What is meditation? How does it work? Why are there so many benefits? How can meditation help in times when we feel insecure, unstable, fearful or nervous? How can yin yoga and meditation be a support in our everyday life? What is a good way to establish a daily practice? And much more. Thank you so much Josh, yin yoga teacher and meditation instructor. I am so grateful to share this interview with him.
Josh Summers about Yin Yoga and Meditation
There are many ways to see Yin Yoga. What is your way?
Yin Yoga is many things to many people. I see Yin Yoga, primarily, as a refinement of awareness. Within the practice of Yin Yoga, an awareness of one’s body, energy and mind will gradually become sharper and clearer. It’s this cultivation and refinement of awareness that allows for greater freedom and self-transcendence, whereby the practitioner is gradually able to transcend conditioned reactive patterns of being and develop kinder and more compassionate modes of connection and relationship.
How can Yin Yoga be a support in our everyday life?
Some of the many benefits Yin Yoga in everyday life might include: decreasing tension and inflammation in the fascia, regaining and maintaining one’s natural mobility, stress-reduction, and increased mindfulness. As simple and as cliché as it might sound, I think Yin Yoga gives people a direct experience of a profound contentment and well-being from within, and that realization will have many implications for how someone uses their energy and attention in daily life.
I have read that Yin Yoga is the last stage before meditation. Is that right? What is your point of view?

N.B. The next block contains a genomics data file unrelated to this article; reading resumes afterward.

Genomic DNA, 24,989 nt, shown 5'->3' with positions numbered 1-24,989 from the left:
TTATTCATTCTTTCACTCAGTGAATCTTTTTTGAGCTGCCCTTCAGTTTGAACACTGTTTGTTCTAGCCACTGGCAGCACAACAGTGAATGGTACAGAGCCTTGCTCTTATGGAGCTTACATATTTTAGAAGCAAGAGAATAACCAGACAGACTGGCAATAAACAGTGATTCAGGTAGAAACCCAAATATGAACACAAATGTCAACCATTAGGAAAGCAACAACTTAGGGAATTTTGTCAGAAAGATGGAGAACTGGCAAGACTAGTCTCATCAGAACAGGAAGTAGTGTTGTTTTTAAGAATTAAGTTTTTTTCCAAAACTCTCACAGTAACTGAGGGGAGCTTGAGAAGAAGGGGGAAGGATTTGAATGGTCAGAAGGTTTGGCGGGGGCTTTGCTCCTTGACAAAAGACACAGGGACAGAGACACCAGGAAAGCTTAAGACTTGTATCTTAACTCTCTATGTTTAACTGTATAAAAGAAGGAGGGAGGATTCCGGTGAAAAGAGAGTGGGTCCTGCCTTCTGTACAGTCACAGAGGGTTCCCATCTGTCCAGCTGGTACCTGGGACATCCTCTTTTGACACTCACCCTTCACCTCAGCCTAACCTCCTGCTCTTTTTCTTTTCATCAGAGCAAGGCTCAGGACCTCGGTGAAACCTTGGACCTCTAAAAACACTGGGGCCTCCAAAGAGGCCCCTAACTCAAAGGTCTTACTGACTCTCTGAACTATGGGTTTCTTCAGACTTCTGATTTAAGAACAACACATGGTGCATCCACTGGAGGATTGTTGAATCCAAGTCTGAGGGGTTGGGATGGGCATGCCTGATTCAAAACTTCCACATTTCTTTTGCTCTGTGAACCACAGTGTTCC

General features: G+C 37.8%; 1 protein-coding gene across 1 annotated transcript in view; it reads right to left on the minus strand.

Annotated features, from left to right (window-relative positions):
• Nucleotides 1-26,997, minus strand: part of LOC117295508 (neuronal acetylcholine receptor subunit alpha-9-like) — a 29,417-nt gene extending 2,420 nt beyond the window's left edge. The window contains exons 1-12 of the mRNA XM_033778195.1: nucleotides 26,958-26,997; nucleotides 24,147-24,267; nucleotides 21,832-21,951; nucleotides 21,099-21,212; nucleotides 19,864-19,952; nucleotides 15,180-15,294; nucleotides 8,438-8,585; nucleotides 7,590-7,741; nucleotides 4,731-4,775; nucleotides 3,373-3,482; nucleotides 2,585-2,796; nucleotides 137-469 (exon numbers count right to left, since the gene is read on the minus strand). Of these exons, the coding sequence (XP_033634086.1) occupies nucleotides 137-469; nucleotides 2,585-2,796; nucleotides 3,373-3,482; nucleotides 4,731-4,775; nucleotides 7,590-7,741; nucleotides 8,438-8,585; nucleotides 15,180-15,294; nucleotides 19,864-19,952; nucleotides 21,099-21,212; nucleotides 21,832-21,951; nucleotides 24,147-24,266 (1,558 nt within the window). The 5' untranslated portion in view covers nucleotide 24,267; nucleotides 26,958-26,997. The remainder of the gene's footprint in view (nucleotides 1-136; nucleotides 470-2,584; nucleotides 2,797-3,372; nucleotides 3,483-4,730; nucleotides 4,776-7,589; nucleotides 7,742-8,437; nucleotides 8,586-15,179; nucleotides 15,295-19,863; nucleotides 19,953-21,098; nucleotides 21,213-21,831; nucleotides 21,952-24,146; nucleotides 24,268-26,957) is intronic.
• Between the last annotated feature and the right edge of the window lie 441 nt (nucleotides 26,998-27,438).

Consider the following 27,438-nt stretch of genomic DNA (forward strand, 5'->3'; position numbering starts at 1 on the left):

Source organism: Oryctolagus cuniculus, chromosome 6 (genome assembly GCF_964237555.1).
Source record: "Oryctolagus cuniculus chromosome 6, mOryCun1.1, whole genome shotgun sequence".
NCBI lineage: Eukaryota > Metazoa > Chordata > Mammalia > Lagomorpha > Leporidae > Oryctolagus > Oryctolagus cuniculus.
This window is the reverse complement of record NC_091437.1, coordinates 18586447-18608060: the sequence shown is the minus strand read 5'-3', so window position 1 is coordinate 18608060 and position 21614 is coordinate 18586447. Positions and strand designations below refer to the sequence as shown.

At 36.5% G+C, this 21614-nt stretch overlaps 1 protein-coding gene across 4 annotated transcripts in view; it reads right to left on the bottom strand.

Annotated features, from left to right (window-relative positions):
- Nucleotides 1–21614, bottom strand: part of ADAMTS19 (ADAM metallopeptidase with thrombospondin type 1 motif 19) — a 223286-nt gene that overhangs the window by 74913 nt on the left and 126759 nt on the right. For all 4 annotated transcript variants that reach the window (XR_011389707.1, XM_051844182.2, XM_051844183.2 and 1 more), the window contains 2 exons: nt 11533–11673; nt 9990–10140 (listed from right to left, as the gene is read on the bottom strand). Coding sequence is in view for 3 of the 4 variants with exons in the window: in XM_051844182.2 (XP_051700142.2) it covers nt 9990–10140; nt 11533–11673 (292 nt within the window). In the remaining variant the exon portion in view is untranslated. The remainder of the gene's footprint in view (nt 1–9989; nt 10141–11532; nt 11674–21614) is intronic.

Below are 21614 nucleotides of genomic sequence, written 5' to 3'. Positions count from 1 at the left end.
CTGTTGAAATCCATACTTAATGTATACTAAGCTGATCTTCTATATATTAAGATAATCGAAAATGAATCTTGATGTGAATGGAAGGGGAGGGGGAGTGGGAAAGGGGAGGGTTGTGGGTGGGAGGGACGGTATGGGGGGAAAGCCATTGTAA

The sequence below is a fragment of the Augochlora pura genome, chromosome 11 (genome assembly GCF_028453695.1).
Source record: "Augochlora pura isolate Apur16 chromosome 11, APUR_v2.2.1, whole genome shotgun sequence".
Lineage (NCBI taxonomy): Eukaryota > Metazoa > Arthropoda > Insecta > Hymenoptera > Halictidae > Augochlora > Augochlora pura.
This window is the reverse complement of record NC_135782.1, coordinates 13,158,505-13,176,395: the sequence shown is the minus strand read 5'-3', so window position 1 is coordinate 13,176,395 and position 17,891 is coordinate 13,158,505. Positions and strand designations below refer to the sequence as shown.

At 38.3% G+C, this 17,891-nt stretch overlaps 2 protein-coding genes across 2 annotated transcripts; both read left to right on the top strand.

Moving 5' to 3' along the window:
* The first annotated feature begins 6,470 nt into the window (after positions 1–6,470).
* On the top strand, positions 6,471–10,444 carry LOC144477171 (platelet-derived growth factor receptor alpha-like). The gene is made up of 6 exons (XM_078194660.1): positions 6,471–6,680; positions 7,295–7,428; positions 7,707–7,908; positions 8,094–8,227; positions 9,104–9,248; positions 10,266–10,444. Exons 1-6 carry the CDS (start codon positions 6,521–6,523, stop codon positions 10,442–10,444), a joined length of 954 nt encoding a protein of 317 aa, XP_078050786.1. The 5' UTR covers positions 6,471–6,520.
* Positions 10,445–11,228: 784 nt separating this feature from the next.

Whether or not Yin Yoga is the last stage before meditation depends on your definition of meditation. I tend to see Yin Yoga as both a preparatory practice for sitting meditation as well as a form of meditation in itself. Whenever I inhabit a posture or an activity with the intention to meditate, that is my meditation. So for me, it’s not either/or, but and/both. The practice of Yin Yoga can serve as a way to prepare for seated meditation practice, and Yin Yoga can also serve as a multi-posture meditative practice.
Do you remember your first meditation experience?
I think my first experiences of Unity Consciousness and mysticism occurred when I was a child in nature. As a child, I didn’t have the language to articulate what my experience was, nor did I have a means of reproducing those mystical experiences, but those early tastes of Unity Consciousness left an impression and sent me on many paths looking for ways to reproduce and stabilize those peak experiences of consciousness. I suspect that many people have similar experiences as children.
What is meditation? How does it work? Why are there so many benefits?